PY - 2012/10/12

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N2 - The Spatial legacy of Conflict:The material impact of The Troubles on the streets of inner-city East Belfast, 1969 – 1994.The Troubles is a term used to describe the social-historical phenomenon occurring between 1969 and 1994 when the sectarian conflict in Northern Ireland was at its most extreme. Its influence was such that it has had profound impact on the social, political, economic, cultural and spatial structures of Northern Ireland ever since. In such a context cultural and political forces can become plainly manifest through architecture and the built environment and the subsequent reaction by government, security and statutory authorities resulted in a substantial material impact within inner-city communities creating spatial fragmentation and disconnection. This paper illuminates a specific, discrete and barely recognised aspect of this material legacy, now embedded in the public realm: architectural artefacts throughout inner-city Belfast that mitigate against vehicular flow and pedestrian movement, dividing streets and disrupting connections spatially. These interventions are not the widely recognised ‘peace walls’ between communities, rather, they are the legacy of interventions employed within individual communities as a security reaction against the free movement of persons within an area once prevalent with paramilitary activity. Using the exemplar of ‘Ballymacarrett’, East Belfast, this paper outlines new research conducted through a UK Arts & Humanities Research Council funded project led by the author. The paper documents the contemporary material impact of these artefacts and the associated historical narrative utilising methodologies based in architectural practice. A spatial analysis of the material impact of these artefacts is presented and the paper discusses evidence gathered from key government and community stakeholders brought together uniquely through this research to document the historical narrative linking the contemporary public realm artefacts to the historical spatial interventions undertaken by security agencies during The Troubles. The paper concludes by outlining the government-community stakeholder working group that has emerged from the research to pursue policy change relating to these artefacts.

AB - The Spatial legacy of Conflict:The material impact of The Troubles on the streets of inner-city East Belfast, 1969 – 1994.The Troubles is a term used to describe the social-historical phenomenon occurring between 1969 and 1994 when the sectarian conflict in Northern Ireland was at its most extreme. Its influence was such that it has had profound impact on the social, political, economic, cultural and spatial structures of Northern Ireland ever since. In such a context cultural and political forces can become plainly manifest through architecture and the built environment and the subsequent reaction by government, security and statutory authorities resulted in a substantial material impact within inner-city communities creating spatial fragmentation and disconnection. This paper illuminates a specific, discrete and barely recognised aspect of this material legacy, now embedded in the public realm: architectural artefacts throughout inner-city Belfast that mitigate against vehicular flow and pedestrian movement, dividing streets and disrupting connections spatially. These interventions are not the widely recognised ‘peace walls’ between communities, rather, they are the legacy of interventions employed within individual communities as a security reaction against the free movement of persons within an area once prevalent with paramilitary activity. Using the exemplar of ‘Ballymacarrett’, East Belfast, this paper outlines new research conducted through a UK Arts & Humanities Research Council funded project led by the author. The paper documents the contemporary material impact of these artefacts and the associated historical narrative utilising methodologies based in architectural practice. A spatial analysis of the material impact of these artefacts is presented and the paper discusses evidence gathered from key government and community stakeholders brought together uniquely through this research to document the historical narrative linking the contemporary public realm artefacts to the historical spatial interventions undertaken by security agencies during The Troubles. The paper concludes by outlining the government-community stakeholder working group that has emerged from the research to pursue policy change relating to these artefacts.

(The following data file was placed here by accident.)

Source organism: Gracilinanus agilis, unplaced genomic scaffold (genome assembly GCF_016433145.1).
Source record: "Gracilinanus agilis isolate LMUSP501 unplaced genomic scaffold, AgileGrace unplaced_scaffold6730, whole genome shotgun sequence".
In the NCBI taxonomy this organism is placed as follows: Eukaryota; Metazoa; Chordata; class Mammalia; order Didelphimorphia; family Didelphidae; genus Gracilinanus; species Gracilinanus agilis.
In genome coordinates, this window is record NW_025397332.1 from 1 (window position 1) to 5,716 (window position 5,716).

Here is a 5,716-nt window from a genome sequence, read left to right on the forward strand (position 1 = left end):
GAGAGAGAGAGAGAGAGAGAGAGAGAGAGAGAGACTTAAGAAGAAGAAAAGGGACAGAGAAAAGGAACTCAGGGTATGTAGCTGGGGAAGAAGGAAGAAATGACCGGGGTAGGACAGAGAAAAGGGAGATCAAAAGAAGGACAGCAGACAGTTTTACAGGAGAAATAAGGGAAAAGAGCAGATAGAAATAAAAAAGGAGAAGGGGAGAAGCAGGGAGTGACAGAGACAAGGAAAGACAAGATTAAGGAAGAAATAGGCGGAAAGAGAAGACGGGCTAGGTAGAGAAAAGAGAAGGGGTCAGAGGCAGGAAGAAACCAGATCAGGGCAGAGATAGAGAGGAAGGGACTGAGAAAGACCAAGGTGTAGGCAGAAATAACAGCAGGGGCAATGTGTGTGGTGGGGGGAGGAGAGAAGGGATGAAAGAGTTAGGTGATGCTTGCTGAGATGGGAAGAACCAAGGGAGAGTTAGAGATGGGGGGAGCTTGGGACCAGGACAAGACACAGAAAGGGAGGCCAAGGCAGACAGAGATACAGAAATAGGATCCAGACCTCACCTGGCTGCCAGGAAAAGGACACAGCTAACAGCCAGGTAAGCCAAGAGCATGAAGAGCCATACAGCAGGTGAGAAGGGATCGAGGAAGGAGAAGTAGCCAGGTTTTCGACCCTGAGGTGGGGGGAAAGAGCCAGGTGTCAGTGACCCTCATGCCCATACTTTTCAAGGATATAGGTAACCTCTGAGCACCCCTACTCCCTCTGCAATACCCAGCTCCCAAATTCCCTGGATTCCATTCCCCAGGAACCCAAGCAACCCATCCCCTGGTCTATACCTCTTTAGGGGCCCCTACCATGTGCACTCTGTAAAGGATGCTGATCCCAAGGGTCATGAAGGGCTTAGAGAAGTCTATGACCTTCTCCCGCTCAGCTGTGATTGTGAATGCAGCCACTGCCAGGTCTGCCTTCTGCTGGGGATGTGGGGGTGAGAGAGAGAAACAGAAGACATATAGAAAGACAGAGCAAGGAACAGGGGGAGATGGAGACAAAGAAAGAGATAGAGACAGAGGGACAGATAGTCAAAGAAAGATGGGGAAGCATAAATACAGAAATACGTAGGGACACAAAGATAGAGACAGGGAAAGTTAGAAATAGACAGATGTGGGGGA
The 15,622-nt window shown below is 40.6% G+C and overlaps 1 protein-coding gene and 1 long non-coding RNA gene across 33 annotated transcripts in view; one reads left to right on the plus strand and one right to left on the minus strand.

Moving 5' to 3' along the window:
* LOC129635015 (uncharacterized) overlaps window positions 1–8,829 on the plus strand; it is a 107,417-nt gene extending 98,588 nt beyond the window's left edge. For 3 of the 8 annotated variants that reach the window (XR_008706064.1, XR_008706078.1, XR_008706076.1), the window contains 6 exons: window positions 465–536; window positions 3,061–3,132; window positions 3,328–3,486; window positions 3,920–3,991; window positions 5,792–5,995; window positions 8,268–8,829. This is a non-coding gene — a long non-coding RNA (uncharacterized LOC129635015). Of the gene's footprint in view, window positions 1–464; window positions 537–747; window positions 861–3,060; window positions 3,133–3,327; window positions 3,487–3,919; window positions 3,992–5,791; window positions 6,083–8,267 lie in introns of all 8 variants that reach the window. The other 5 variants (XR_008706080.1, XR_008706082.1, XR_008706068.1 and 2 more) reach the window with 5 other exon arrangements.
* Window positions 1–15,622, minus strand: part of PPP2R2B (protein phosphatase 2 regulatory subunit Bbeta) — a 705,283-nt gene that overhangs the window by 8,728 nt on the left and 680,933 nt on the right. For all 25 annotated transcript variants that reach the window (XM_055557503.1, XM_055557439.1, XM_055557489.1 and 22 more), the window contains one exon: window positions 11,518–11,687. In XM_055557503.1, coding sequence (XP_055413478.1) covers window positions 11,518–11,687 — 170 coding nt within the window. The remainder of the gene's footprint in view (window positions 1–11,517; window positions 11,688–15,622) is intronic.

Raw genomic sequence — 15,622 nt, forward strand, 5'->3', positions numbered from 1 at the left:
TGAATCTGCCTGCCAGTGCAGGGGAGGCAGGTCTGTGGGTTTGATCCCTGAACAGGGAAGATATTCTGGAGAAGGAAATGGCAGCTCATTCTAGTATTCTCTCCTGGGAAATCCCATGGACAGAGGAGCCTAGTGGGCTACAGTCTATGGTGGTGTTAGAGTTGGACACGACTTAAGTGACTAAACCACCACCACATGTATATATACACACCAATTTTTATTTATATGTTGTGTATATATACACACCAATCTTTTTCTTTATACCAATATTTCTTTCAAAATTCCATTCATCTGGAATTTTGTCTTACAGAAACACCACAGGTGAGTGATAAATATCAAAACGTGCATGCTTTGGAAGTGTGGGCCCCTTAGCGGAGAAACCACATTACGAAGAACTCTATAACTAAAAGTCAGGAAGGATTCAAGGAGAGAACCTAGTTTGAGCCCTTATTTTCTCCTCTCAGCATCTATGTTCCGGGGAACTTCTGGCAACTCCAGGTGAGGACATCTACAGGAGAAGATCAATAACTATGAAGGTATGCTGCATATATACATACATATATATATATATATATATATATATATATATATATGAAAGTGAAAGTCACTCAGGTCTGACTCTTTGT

KW - Conflict

KW - Urban Design

KW - Contested Cities

KW - Belfast

KW - The Troubles

KW - Architecture

M3 - Conference contribution

BT - Unknown Host Publication

ER -

Coyles D. The Spatial legacy of Conflict. In Unknown Host Publication. 2012